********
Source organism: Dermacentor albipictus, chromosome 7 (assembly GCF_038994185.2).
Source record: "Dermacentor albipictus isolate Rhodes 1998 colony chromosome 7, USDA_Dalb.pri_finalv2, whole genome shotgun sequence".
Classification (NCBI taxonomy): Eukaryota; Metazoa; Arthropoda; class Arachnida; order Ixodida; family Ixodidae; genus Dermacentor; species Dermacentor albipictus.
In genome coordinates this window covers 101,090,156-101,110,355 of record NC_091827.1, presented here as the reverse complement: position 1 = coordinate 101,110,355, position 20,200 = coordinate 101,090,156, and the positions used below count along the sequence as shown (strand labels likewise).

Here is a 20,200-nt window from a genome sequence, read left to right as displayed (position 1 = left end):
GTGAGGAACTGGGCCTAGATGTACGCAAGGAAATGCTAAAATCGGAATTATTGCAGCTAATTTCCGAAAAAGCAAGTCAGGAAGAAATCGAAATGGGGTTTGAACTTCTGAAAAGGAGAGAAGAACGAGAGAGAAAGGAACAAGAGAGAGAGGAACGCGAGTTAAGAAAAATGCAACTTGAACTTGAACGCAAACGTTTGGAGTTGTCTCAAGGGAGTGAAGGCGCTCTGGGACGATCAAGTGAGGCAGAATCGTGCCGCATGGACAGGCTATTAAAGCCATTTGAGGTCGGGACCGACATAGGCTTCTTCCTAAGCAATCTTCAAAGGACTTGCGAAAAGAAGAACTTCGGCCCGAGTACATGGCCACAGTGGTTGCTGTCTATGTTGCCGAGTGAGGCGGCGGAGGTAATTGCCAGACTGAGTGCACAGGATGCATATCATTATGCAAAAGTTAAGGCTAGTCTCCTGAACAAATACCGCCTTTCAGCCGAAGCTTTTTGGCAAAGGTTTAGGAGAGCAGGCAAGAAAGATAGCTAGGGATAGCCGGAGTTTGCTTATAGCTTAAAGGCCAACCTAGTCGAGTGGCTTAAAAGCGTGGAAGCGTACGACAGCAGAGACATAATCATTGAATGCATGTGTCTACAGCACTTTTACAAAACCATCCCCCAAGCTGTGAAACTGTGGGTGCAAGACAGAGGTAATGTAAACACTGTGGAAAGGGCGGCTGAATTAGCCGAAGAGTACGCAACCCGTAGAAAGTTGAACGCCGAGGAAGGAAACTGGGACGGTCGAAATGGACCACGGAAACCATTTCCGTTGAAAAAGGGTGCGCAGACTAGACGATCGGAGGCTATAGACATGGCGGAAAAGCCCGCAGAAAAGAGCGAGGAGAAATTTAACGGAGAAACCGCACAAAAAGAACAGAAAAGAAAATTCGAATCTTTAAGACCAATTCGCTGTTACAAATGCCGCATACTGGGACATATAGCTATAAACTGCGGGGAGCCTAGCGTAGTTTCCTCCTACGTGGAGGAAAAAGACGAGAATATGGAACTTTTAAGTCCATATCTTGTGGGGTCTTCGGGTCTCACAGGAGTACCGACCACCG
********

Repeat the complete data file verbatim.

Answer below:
Source organism: Dermacentor albipictus, chromosome 7 (assembly GCF_038994185.2).
Source record: "Dermacentor albipictus isolate Rhodes 1998 colony chromosome 7, USDA_Dalb.pri_finalv2, whole genome shotgun sequence".
Classification (NCBI taxonomy): Eukaryota; Metazoa; Arthropoda; class Arachnida; order Ixodida; family Ixodidae; genus Dermacentor; species Dermacentor albipictus.
In genome coordinates this window covers 101,090,156-101,110,355 of record NC_091827.1, presented here as the reverse complement: position 1 = coordinate 101,110,355, position 20,200 = coordinate 101,090,156, and the positions used below count along the sequence as shown (strand labels likewise).

Here is a 20,200-nt window from a genome sequence, read left to right as displayed (position 1 = left end):
GTGAGGAACTGGGCCTAGATGTACGCAAGGAAATGCTAAAATCGGAATTATTGCAGCTAATTTCCGAAAAAGCAAGTCAGGAAGAAATCGAAATGGGGTTTGAACTTCTGAAAAGGAGAGAAGAACGAGAGAGAAAGGAACAAGAGAGAGAGGAACGCGAGTTAAGAAAAATGCAACTTGAACTTGAACGCAAACGTTTGGAGTTGTCTCAAGGGAGTGAAGGCGCTCTGGGACGATCAAGTGAGGCAGAATCGTGCCGCATGGACAGGCTATTAAAGCCATTTGAGGTCGGGACCGACATAGGCTTCTTCCTAAGCAATCTTCAAAGGACTTGCGAAAAGAAGAACTTCGGCCCGAGTACATGGCCACAGTGGTTGCTGTCTATGTTGCCGAGTGAGGCGGCGGAGGTAATTGCCAGACTGAGTGCACAGGATGCATATCATTATGCAAAAGTTAAGGCTAGTCTCCTGAACAAATACCGCCTTTCAGCCGAAGCTTTTTGGCAAAGGTTTAGGAGAGCAGGCAAGAAAGATAGCTAGGGATAGCCGGAGTTTGCTTATAGCTTAAAGGCCAACCTAGTCGAGTGGCTTAAAAGCGTGGAAGCGTACGACAGCAGAGACATAATCATTGAATGCATGTGTCTACAGCACTTTTACAAAACCATCCCCCAAGCTGTGAAACTGTGGGTGCAAGACAGAGGTAATGTAAACACTGTGGAAAGGGCGGCTGAATTAGCCGAAGAGTACGCAACCCGTAGAAAGTTGAACGCCGAGGAAGGAAACTGGGACGGTCGAAATGGACCACGGAAACCATTTCCGTTGAAAAAGGGTGCGCAGACTAGACGATCGGAGGCTATAGACATGGCGGAAAAGCCCGCAGAAAAGAGCGAGGAGAAATTTAACGGAGAAACCGCACAAAAAGAACAGAAAAGAAAATTCGAATCTTTAAGACCAATTCGCTGTTACAAATGCCGCATACTGGGACATATAGCTATAAACTGCGGGGAGCCTAGCGTAGTTTCCTCCTACGTGGAGGAAAAAGACGAGAATATGGAACTTTTAAGTCCATATCTTGTGGGGTCTTCGGGTCTCACAGGAGTACCGACCACCG